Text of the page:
Planting bare root raspberries

Put a good amount of sand in your mix.

Don’t stress out the layout, it is not going to last once they start spreading.

Maintenance can be very easy; after leaf drop take out all the old wood and thin the new canes so they are spaced out. If they still end up too bushy, next fall thin them with more space in-between.

And don’t worry about them spreading. I guess mine do but the lawnmower or trimmer takes care of that.

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North-south row east-and-west sides receive equal amounts of sun (if east and west horizons are similar). So no dominant spur direction. Staggering primocanes every few inches is a good idea (for small plantings and if you have the time and patience).

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I’m in the same boat. Maybe it’s a VA thing. I dug out a bed, amended the soil in fall, built it up, put in 32 plants in spring and mulched on top.

My soil drains well, so I wasn’t worried about root rot. I was worried about the plants drying out so I put in drip irrigation. It’s been very dry, so definitely no root rot, but dry = deer eating everything. 16 of 32 are still alive at the end of summer and they are tiny little things. I’m hoping that they’re growing roots so that next year they grow canes - but time will tell.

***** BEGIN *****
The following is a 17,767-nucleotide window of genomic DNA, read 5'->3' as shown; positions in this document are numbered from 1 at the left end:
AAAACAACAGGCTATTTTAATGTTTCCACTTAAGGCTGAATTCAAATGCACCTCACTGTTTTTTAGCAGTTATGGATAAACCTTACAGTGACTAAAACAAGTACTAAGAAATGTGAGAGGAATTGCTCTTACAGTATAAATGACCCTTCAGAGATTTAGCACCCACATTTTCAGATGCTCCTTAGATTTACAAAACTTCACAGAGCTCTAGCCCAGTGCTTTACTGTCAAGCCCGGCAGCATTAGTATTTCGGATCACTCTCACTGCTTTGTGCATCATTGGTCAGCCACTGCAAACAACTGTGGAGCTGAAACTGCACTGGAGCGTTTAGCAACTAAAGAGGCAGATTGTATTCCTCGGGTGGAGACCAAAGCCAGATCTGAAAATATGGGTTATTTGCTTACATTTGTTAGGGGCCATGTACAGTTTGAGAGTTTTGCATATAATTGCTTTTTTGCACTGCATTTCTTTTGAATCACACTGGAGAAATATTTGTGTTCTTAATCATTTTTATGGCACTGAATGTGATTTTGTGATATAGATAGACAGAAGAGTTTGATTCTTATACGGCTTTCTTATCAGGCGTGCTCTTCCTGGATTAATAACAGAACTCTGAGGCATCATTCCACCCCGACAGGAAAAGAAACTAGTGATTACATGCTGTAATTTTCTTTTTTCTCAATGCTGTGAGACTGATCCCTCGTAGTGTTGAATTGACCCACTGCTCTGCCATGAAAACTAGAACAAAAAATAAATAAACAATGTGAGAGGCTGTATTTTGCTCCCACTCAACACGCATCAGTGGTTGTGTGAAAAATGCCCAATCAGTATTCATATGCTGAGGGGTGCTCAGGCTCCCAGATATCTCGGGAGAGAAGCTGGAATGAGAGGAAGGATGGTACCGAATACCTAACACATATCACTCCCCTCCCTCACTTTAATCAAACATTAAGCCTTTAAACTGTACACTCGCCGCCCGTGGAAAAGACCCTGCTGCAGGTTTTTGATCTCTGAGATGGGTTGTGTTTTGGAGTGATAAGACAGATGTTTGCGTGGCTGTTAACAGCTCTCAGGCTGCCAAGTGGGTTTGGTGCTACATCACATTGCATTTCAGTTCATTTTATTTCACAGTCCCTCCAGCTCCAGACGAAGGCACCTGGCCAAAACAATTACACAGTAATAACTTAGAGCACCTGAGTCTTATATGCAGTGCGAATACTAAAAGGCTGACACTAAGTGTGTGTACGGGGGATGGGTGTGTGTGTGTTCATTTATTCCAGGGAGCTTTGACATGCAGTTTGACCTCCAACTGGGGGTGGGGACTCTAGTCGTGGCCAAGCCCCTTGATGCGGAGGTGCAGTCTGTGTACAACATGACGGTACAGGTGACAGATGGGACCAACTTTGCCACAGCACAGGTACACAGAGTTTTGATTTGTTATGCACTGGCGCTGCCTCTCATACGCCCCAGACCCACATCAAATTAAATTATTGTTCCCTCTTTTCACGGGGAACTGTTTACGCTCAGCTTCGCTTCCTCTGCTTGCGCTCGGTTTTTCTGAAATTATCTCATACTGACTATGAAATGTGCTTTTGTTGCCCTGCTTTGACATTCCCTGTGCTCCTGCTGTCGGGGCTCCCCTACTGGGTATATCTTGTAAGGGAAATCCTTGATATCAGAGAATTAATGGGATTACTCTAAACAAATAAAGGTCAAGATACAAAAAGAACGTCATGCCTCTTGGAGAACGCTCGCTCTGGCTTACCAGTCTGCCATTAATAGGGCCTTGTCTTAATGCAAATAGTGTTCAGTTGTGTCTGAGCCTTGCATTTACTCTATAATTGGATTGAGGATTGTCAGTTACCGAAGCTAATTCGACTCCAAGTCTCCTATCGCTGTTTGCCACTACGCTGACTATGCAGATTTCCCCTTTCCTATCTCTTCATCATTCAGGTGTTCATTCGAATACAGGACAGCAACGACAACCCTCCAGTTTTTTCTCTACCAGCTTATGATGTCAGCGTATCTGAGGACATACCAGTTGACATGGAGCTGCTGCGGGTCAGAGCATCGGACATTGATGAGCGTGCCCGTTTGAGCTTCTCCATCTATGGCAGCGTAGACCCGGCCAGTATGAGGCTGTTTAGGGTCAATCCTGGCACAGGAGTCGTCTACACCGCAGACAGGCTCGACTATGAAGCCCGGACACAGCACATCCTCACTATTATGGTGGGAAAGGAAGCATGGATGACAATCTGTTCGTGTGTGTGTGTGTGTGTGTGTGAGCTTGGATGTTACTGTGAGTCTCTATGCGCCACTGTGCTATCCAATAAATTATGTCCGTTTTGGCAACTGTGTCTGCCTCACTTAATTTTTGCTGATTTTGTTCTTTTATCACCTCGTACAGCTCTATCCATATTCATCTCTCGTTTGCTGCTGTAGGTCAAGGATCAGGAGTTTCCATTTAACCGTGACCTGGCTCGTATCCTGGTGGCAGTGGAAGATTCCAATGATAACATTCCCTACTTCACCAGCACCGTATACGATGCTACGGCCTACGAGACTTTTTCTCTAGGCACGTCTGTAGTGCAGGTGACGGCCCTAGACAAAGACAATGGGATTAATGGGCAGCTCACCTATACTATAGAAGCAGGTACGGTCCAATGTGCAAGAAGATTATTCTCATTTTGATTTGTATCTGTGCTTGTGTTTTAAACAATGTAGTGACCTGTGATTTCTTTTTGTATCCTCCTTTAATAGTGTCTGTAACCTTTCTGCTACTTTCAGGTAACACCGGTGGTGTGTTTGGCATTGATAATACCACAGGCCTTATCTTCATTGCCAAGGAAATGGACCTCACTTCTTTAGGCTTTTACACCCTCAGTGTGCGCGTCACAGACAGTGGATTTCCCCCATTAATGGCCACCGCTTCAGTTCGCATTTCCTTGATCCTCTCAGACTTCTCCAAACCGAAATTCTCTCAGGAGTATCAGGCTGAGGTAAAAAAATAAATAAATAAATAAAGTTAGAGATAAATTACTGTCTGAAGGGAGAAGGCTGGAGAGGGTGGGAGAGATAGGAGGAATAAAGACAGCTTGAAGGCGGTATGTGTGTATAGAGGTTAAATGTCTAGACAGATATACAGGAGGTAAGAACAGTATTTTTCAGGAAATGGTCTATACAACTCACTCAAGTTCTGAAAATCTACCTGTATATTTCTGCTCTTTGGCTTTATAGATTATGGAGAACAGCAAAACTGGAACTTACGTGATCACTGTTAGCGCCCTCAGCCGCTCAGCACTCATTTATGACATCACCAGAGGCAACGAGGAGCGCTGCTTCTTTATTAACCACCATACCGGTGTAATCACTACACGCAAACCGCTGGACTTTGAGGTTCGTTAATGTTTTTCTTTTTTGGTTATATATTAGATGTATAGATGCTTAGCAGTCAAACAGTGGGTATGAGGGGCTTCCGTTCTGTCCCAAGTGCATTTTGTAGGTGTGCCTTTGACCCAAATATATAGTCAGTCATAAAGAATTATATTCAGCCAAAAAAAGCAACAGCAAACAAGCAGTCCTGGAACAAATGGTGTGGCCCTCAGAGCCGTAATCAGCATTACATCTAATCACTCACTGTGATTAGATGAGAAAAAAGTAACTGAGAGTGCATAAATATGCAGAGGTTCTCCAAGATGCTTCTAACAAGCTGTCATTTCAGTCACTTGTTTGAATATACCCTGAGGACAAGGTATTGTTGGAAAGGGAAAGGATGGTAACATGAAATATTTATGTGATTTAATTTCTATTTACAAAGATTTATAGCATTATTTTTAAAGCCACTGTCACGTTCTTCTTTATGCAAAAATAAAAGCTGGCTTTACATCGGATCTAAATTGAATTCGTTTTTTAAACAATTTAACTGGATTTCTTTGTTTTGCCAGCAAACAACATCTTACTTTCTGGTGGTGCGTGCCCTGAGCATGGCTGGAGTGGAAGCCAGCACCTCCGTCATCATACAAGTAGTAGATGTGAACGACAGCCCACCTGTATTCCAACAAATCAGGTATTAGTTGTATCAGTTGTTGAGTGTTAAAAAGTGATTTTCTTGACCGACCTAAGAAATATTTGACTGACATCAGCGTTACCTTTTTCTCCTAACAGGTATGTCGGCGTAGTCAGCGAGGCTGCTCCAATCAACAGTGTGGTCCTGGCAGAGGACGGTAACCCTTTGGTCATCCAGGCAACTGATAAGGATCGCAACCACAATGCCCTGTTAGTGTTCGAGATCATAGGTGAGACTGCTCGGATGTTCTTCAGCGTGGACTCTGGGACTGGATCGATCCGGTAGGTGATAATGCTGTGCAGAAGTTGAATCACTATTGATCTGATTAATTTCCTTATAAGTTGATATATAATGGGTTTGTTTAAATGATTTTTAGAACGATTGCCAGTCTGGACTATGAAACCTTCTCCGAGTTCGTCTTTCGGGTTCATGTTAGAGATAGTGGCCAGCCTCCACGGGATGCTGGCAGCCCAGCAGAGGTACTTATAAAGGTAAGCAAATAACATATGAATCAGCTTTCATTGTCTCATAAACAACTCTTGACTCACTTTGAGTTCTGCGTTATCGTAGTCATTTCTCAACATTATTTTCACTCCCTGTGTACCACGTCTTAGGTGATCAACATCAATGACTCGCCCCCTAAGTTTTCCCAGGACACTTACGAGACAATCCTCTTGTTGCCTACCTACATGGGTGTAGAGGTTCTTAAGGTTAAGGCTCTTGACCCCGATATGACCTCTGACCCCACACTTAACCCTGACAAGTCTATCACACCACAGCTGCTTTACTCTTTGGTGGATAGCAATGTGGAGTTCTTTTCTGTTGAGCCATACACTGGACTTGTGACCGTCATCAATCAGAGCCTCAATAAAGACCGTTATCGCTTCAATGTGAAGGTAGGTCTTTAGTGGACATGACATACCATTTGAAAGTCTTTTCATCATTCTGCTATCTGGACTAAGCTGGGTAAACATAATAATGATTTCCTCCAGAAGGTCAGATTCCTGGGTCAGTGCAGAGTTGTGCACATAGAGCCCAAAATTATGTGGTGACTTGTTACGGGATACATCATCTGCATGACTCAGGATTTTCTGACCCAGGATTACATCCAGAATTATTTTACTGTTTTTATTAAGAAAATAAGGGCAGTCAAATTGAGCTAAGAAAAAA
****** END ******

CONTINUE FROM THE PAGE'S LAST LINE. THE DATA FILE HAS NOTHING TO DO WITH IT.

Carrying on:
This year I grew canefruit in a better draining location on mounds. It worked well except the deer set my canes back significantly. In my experience, in rural VA (esp by wooded areas), anything grown need to be fenced or sprayed down with deer deterrent after rains (which is impossible to keep up on those heavy rain weeks)…or else you can expect deer browsing.

My main orchard has 3D electric fence and it’s worked very well. All other unfenced areas have been heavily browsed by deer.

BTW, it’s time to protect young tree trunks from deer rub now.